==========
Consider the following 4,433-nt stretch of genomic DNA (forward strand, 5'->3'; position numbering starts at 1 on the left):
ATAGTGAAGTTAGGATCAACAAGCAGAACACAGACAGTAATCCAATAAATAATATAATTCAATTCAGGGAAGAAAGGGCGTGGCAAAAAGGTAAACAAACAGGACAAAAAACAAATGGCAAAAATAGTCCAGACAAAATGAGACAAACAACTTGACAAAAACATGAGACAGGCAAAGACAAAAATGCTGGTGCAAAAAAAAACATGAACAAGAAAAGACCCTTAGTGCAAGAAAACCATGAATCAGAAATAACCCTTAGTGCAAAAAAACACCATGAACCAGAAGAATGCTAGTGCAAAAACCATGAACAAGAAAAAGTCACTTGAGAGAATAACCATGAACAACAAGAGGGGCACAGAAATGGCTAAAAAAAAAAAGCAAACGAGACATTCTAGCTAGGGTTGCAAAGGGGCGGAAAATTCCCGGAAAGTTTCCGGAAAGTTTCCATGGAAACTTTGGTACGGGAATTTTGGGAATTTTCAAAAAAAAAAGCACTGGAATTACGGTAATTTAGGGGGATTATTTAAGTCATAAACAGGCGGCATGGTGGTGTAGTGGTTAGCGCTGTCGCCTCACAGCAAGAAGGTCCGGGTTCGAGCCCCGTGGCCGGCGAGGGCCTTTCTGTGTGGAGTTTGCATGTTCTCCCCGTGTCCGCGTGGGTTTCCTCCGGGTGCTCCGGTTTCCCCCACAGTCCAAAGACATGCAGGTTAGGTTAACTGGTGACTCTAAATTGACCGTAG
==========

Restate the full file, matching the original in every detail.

Consider the following 4,433-nt stretch of genomic DNA (forward strand, 5'->3'; position numbering starts at 1 on the left):
ATAGTGAAGTTAGGATCAACAAGCAGAACACAGACAGTAATCCAATAAATAATATAATTCAATTCAGGGAAGAAAGGGCGTGGCAAAAAGGTAAACAAACAGGACAAAAAACAAATGGCAAAAATAGTCCAGACAAAATGAGACAAACAACTTGACAAAAACATGAGACAGGCAAAGACAAAAATGCTGGTGCAAAAAAAAACATGAACAAGAAAAGACCCTTAGTGCAAGAAAACCATGAATCAGAAATAACCCTTAGTGCAAAAAAACACCATGAACCAGAAGAATGCTAGTGCAAAAACCATGAACAAGAAAAAGTCACTTGAGAGAATAACCATGAACAACAAGAGGGGCACAGAAATGGCTAAAAAAAAAAAGCAAACGAGACATTCTAGCTAGGGTTGCAAAGGGGCGGAAAATTCCCGGAAAGTTTCCGGAAAGTTTCCATGGAAACTTTGGTACGGGAATTTTGGGAATTTTCAAAAAAAAAAGCACTGGAATTACGGTAATTTAGGGGGATTATTTAAGTCATAAACAGGCGGCATGGTGGTGTAGTGGTTAGCGCTGTCGCCTCACAGCAAGAAGGTCCGGGTTCGAGCCCCGTGGCCGGCGAGGGCCTTTCTGTGTGGAGTTTGCATGTTCTCCCCGTGTCCGCGTGGGTTTCCTCCGGGTGCTCCGGTTTCCCCCACAGTCCAAAGACATGCAGGTTAGGTTAACTGGTGACTCTAAATTGACCGTAG